Yesterday unbound | Daily News


Yesterday unbound

“A work that announces a distinctive voice for itself- setting itself, the task of being accessible to the ordinary reader and at the same time faithful to the intent of the author. It is a work that is distinctively different from previous translations of the original- a work that is eminently deserving of its place in the canon of translations of classical literature… The award goes to Kav Silumina, the story of the Bodhisattva king Kusa, translated by Vini Vitharana.” - Citation from the H A I Goonetileke Prize for Translation of the Gratiaen Trust

He unfolded the crown and passed it across the counter. No one would challenge the authority of this man – someone no less a man, but a king himself. He has fought and won wars. He sent the enemies packing and saved his race.

Yet, he was unmoved by kingship. He passed it to his son and retreated to his study so as to concentrate on literary meditation. Such monarchs are scarce in the royal lineage of this land. That explains why he is remembered down in the annals of history as Parakramabahu II the Great. And the rest is of course history as we have heard the title: Kavsilumina, though a few among us would have knowledge of his authorial claim to that epic classic.

Kavsilumina is Homer’s The Odyssey for the Sinhalese poets and other vernacular literary enthusiasts. The work is revered for its poetic dictum, metre, rhyme and, above all, the creativity in the best-deconstructed form. To translate one verse – even into loose English – is simply undreamt of. It is a much mind-boggling exercise more than translating Odyssey from the ancient Greek into English. First, the work is composed in medieval Sinhalese. Second, in the most poetic of the poetry.

That vouchsafes the intensity of the translation if anyone would dare. But then someone has dared to venture into that exercise.

He is none other than Professor Vini Vitharana. The academic, now in the nineties, is more known for his expertise in the Sinhala language, its grammar and the classical works. But it would raise anyone’s eyebrows the very moment it is heard that he has translated the medieval Sinhalese poetry into English. He is known for eruditeness in Sinhala all right, but what of the other language? Well, that’s up to the readers of the work to decide.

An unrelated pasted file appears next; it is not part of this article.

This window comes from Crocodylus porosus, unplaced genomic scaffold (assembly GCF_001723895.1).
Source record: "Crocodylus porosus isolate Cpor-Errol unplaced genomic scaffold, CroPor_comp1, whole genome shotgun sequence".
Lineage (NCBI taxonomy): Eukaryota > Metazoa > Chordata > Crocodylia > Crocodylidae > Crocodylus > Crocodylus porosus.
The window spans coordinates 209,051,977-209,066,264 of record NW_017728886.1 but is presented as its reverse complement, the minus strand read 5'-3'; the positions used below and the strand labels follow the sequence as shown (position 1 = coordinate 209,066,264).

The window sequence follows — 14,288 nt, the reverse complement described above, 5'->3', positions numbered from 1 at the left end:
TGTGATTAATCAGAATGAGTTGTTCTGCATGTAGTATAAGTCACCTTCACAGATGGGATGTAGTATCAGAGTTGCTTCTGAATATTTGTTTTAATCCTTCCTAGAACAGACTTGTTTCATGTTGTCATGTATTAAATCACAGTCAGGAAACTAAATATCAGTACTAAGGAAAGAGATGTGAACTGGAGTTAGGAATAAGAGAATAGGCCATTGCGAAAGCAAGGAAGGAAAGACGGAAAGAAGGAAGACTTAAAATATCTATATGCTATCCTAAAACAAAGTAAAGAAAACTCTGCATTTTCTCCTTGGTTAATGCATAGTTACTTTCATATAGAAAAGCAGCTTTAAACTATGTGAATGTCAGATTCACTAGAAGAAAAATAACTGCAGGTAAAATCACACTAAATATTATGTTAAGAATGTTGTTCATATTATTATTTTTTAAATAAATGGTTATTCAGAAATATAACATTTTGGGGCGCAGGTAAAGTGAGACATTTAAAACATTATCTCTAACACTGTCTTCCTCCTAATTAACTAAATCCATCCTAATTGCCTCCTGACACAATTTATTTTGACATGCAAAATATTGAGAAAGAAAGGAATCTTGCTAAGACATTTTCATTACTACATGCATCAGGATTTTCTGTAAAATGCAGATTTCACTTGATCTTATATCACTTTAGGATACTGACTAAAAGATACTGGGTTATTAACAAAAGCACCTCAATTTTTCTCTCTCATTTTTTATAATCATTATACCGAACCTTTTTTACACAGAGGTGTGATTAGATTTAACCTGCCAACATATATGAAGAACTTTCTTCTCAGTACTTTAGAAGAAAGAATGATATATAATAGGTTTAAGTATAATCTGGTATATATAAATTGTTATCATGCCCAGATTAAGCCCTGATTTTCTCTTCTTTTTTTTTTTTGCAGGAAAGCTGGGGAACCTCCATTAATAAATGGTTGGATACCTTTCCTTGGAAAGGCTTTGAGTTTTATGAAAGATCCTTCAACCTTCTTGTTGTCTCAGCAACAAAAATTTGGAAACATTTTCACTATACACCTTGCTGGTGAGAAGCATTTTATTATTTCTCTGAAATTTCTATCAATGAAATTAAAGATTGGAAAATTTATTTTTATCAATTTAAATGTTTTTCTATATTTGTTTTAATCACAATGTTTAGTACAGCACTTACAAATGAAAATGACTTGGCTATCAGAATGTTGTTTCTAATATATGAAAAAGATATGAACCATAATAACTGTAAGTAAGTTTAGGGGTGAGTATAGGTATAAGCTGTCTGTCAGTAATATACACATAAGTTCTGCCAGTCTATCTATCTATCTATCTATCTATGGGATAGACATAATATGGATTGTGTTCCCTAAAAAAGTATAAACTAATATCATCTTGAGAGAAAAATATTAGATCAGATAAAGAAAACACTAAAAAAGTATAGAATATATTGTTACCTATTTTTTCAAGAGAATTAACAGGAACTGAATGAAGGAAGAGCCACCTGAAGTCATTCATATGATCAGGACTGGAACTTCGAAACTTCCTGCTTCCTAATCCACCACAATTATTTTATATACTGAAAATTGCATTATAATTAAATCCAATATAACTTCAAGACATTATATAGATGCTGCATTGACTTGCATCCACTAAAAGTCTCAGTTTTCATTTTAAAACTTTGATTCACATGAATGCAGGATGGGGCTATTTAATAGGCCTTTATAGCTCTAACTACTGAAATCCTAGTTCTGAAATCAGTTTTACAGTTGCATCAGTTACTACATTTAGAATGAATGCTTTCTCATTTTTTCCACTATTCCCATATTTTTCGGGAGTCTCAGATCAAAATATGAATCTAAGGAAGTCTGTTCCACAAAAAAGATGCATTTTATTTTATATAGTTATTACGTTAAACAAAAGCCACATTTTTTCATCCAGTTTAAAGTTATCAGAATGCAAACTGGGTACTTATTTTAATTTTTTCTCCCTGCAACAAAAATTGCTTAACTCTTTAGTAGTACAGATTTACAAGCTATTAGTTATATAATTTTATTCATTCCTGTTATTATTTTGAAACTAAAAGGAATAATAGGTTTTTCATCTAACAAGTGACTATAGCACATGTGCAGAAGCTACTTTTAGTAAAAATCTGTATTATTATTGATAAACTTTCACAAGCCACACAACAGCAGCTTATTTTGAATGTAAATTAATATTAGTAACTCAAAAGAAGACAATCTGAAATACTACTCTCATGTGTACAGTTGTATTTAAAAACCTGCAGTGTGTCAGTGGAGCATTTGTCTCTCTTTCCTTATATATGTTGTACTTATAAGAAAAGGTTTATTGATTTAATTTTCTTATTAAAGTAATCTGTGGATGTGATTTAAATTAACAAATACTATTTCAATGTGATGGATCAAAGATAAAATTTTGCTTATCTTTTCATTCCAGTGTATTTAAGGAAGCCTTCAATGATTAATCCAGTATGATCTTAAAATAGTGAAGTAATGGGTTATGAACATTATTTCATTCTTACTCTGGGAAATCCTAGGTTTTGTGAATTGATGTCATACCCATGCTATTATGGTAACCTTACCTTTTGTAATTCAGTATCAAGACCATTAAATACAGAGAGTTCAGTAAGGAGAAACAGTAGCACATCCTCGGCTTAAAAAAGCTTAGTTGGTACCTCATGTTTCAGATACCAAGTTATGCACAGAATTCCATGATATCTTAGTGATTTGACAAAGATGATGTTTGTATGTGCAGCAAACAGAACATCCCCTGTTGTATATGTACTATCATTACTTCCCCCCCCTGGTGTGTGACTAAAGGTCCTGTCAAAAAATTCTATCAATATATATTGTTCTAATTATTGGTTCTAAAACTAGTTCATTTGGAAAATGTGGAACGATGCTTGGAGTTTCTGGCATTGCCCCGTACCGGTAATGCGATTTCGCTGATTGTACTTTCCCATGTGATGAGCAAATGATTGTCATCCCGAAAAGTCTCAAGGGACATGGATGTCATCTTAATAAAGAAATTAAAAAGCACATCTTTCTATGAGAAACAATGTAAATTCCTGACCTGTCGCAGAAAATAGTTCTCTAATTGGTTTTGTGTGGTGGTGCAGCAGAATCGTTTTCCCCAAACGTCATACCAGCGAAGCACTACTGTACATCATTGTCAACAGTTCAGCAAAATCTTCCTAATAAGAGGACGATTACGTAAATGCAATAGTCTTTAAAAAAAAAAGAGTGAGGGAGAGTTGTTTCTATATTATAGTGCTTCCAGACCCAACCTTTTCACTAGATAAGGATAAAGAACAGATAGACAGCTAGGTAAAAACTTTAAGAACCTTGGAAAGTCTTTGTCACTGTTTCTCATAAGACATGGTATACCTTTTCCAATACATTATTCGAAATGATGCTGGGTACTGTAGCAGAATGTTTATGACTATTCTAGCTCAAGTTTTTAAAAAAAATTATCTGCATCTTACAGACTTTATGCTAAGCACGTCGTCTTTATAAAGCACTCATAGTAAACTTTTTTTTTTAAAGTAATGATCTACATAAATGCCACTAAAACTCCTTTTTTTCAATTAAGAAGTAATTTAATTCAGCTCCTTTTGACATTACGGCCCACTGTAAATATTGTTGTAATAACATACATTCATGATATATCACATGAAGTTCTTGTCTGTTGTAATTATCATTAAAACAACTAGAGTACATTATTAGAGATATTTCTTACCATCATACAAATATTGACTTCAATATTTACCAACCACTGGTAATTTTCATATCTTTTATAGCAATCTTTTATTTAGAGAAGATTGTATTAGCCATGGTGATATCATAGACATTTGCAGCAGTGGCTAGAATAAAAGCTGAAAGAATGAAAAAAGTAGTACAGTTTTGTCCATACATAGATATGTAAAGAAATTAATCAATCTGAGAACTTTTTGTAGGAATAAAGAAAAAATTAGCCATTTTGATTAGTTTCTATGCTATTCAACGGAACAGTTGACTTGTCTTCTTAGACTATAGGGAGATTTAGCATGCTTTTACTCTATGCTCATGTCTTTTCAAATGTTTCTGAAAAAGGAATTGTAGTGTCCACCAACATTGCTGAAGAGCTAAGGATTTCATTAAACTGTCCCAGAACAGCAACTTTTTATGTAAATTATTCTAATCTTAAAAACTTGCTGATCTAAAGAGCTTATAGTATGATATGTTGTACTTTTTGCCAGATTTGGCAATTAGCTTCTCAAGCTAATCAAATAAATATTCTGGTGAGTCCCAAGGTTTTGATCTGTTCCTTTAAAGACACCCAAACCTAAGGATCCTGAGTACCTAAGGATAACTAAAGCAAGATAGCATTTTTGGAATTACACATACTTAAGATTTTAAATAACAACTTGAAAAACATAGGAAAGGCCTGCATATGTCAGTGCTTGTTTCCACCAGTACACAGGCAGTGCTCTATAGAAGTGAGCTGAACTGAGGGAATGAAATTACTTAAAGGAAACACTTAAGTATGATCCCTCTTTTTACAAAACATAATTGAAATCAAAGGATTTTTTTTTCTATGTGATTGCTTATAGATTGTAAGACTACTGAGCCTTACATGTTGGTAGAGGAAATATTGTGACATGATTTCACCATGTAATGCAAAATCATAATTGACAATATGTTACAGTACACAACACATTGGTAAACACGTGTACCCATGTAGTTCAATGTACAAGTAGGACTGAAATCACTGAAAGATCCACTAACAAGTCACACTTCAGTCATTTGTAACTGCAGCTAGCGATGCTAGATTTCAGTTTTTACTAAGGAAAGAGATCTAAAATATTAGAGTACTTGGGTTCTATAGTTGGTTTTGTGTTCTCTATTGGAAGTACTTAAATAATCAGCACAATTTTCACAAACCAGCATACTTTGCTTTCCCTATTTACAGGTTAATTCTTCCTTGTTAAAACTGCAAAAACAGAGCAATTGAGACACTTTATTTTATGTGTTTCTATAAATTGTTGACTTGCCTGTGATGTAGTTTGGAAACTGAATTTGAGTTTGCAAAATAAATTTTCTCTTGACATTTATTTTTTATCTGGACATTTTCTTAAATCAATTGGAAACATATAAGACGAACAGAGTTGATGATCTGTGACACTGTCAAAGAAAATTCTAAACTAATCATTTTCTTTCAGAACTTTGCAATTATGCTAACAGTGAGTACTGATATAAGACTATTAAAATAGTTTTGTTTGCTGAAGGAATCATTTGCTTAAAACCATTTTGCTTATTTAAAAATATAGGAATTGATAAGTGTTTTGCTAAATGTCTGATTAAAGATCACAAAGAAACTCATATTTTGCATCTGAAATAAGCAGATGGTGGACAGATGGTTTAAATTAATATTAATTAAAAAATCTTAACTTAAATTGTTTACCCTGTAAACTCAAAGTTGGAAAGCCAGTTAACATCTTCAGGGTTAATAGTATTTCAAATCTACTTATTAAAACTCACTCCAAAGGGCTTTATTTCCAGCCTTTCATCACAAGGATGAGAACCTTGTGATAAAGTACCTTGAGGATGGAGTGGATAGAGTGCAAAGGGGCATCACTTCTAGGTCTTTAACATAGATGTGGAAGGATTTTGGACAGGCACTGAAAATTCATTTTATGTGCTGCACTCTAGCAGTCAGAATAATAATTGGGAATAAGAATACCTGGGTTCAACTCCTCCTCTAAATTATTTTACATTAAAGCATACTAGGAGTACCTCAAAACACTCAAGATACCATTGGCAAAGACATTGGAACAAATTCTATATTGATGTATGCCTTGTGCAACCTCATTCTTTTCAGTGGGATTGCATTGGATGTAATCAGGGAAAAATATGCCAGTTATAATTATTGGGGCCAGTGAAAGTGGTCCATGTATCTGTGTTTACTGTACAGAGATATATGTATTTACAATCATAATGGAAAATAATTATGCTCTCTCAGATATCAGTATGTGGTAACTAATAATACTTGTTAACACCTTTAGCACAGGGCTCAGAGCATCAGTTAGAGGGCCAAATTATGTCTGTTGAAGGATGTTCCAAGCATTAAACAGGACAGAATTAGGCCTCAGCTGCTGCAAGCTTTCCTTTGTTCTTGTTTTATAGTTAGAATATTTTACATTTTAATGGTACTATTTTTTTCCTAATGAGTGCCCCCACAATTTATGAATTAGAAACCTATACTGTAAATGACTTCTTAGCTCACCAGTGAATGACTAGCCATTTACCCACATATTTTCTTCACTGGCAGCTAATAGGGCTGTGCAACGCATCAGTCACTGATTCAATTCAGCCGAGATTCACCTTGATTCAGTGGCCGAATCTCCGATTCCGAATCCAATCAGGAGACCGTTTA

Yet, in his encounter with the Daily News, done in English, the nonagenarian Sinhala academic, exhibited the crispness and lucidity in the flow of his expression. Not even a stammer or a second or two hunting for the ideal word. Nay, not any of that. The flow was smooth and a breath’s pause was markedly interesting.

Professor Vitharana’s translation has caught attention at two eminent literary award ceremonies as the best work of translation: State Literary Awards and the Gratiaen’s H A I Goonetileke Prize for Translation.

The academic has practised that rare trait of the patience of sitting down in one place to concentrate on a vast volume of classical works. He has accomplished the difficult task of translating Muvadevdavatha, Sasadavatha, Kokila Sandesa – and what’s more, the 1750 pages of Saddharmaratnavaliya – into English. With such feats accomplished, translating Edwin Arnold’s Light of Asia, Tagore’s Geethanjali, selected works of Shakespeare, Shelley and Wordsworth would have been easier for him than eating a piece of cake.

“Translating Kavsilumina was, of course, a challenge. I started it at the university. I taught this classical work for 30 years at the university. When you translate from one language to another, there is one thing you need to satisfy. You have to be adept in the vocabulary of both languages. Fortunately, I have been good at both languages right from the beginning.”

“So I became a translator,” adds he with much delight, “that chartered my post-retirement course.”